The most often talked about tactic is “sealing the envelope”. Heating and air conditioning accounts for more power consumption, about 40%, than anything else in a building. This is because much of the hot or cool air leaks out of poorly-sealed nooks and crannies. Proper insulation and exterior cladding means climate-control systems need to work less hard. “Leaking is the single-biggest problem so sealing the envelope is job one,” said Curtis.
At the other end of the spectrum, new buildings can be fitted with systems that use much less power than traditional boilers and chillers. Heat pumps, for example, are a big improvement on typical boilers. They act like a refrigerator in reverse – taking cool air and converting it into warmer air to heat a building – and use a fifth of the energy that a traditional boiler consumes.
The shape of the building is also important. The thinner it is, the more natural light reaches the interior space and the greater the air circulation, cutting heating and cooling bills. Amanda Sturgeon, senior partner at Perkins+Will, the architecture firm, said: “We’re starting to see a move away from the blocky, rectangular blobs toward thinner buildings. The ability to cross-ventilate is greater and you need less electric light,” she said.
Water use is also a concern. Low-flow toilets and even waterless urinals are becoming more common. Cardiff City football club, for example, has fitted its new £50m stadium with a handful of waterless urinals to see how they stand up to the rigours of a match day. They work with a special chemical that sits in the trough and acts like a natural seal, allowing the waste to pass through but trapping the odour. According to Armitage Shanks, one urinal can save up to 87,000 litres of water a year, the annual consumption of two people.
Much of the technology is available today, but policymakers and industry remain fascinated with more exotic solutions, like ringing the country with giant offshore wind turbines or burying power-plant emissions underground. The risk is that by focusing on the more eye-catching ideas we will miss larger opportunity.
David said: “The key is that most of this stuff is available now. It’s not decades away like fuel cells for cars. We can do so much of this today.”
Big gains can be made for little outlay
MAKING new buildings lean and green is a technical challenge, though fairly straightforward compared with rehabilitating our existing homes, office blocks and factories.
“Getting new construction right just slows the rate at which things are getting worse. We need to make what we already have better,” said Chris Jofeh, leader of the existing buildings consultancy at Arup, the engineering firm.
He and his colleagues are part of a new wave of businesses springing up to address the problems presented by making older properties – usually designed and built without any particular thought for energy use – more environmentally friendly.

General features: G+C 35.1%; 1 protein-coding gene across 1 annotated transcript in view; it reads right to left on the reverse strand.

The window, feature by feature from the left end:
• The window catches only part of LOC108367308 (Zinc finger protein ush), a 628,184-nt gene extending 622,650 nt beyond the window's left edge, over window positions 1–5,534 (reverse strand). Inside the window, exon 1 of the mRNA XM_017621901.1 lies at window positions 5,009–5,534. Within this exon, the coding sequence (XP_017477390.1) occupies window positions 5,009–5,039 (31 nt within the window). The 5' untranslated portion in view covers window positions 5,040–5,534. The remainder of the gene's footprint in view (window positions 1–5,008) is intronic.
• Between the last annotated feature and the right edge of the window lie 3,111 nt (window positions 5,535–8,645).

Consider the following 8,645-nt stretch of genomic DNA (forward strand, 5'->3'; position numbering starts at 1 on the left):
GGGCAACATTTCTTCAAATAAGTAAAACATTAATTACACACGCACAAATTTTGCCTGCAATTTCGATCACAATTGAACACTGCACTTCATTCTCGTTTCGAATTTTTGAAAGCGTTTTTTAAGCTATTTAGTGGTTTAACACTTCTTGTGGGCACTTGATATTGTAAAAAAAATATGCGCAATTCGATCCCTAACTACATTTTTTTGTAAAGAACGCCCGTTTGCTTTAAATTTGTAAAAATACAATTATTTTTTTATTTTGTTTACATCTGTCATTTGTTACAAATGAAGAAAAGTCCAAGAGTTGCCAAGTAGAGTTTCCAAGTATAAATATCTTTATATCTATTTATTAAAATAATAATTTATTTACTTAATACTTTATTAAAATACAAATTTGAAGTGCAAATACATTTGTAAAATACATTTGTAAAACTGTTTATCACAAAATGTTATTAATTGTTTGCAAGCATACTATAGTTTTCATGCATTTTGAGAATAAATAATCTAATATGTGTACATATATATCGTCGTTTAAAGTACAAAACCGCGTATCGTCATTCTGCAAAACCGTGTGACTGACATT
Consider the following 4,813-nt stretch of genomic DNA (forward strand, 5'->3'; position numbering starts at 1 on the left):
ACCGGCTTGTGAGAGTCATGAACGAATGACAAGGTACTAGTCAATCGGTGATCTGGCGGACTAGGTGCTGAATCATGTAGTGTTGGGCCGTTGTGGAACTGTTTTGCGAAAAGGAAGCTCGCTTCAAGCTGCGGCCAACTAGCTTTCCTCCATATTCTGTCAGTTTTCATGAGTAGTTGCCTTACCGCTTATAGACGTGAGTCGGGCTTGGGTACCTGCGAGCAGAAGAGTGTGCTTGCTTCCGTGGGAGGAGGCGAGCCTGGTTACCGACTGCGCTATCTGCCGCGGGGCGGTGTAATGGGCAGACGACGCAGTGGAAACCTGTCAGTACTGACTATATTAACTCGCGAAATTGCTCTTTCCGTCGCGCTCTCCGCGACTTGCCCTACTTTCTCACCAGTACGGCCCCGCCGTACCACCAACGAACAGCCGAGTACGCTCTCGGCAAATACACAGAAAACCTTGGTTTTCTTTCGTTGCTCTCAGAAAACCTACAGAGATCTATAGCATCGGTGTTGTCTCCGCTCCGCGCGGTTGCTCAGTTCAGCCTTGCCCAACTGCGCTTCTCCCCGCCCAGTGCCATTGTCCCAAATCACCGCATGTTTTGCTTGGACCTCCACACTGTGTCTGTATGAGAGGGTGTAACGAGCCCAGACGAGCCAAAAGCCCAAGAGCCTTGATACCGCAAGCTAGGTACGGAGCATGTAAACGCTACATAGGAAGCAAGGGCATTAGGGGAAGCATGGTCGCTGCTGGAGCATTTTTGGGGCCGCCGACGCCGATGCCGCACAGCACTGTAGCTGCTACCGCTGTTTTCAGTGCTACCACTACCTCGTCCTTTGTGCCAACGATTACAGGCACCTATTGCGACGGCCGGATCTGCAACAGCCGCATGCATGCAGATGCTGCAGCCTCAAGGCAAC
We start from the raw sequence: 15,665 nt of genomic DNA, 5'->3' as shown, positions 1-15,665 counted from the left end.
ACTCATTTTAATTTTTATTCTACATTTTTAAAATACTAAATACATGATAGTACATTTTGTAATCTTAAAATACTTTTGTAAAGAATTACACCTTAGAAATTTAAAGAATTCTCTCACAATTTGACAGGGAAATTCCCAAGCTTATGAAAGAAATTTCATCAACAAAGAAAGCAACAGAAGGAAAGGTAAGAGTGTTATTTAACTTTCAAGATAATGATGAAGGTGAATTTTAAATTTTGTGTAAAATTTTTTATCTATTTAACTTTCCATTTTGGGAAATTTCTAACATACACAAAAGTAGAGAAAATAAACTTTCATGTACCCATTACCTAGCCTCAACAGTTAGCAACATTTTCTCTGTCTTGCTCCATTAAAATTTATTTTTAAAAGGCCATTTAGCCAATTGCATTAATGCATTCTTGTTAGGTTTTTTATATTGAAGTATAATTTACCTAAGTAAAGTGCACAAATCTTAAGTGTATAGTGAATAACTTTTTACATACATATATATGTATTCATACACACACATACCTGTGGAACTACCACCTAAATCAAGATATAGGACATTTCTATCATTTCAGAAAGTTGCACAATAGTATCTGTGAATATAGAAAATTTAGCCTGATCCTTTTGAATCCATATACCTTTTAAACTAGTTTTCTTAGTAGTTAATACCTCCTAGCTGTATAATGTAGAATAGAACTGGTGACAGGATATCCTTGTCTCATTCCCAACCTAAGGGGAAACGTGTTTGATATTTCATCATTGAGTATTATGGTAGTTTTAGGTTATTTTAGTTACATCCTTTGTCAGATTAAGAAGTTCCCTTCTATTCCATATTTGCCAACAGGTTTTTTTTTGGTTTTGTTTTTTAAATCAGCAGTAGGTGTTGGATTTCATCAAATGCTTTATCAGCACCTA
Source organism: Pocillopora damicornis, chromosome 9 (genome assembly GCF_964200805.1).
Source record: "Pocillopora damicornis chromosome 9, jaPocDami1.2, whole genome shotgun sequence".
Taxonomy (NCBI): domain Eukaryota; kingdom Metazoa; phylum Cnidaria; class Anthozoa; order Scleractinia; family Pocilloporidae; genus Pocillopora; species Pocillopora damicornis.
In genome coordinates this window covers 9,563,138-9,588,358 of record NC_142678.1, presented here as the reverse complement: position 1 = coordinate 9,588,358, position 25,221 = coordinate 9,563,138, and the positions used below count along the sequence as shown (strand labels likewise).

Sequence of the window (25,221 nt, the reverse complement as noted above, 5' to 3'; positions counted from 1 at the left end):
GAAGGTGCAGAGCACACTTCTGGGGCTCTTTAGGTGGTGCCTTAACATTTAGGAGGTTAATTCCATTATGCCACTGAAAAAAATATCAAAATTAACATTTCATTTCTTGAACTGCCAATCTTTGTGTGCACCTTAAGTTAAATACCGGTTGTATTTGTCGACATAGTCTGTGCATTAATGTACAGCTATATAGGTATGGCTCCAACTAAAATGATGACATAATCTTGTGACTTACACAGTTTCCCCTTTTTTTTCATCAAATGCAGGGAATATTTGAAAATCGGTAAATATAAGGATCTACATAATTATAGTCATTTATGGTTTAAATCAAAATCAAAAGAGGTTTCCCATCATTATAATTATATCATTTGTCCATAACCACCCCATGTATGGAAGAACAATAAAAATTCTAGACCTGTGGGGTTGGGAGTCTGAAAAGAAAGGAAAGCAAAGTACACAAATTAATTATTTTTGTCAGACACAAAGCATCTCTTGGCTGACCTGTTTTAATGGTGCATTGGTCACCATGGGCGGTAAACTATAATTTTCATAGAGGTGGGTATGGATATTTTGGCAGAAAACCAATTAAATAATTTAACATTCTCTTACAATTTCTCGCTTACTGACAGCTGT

Only 1% or 2% of a city is newly built each year, so most of our present buildings will be around for decades to come. The drive to clean them up has been given added impetus by a series of government requirements that are tightening the screw on landlords and homeowners. All buildings must now have an Energy Performance Certificate when sold, and in some cases when relet or modified. The introduction of the Carbon Reduction Commitment and the possible penalties on poorly-performing companies has made the investment by landlords financially more attractive.
There are other perks for property owners. A recent survey of large corporate tenants found that many would be prepared to pay a premium rent for a green property.
Landlords wanting to improve their estates should tread carefully, however. The first challenge, says Jofeh, is to assess what is the right thing to do for the business.
“We often have people coming to us with a preconceived idea that they will get some kind of green ‘bling’ – a piece of kit or new technology that will generate power – and think that is the solution. We try to get them to go back to first principles and ask what is the real question they are asking, and how that relates to the performance of their business.”
The first step in tackling an existing building is to track its present performance. The Building Research Establishment, a certification and consultancy body that publishes widely used codes and guidelines for construction, issued an assessment plan for building managers in February. It tracks a building’s energy use, and maps out ways of improving it. Alan Yates, technical director for sustainability at BRE Global, says dramatic improvements can be achieved from better building management.
“It might not be as visible as having a wind turbine outside your office to show how green you are, but it will probably be more cost-effective and more significant. There are examples of 50% to 60% savings,” he said.
“You get the first 20% for free,” said Jofeh. “Managing what you do better, and simply turning equipment off when it is not needed, can give you big gains.”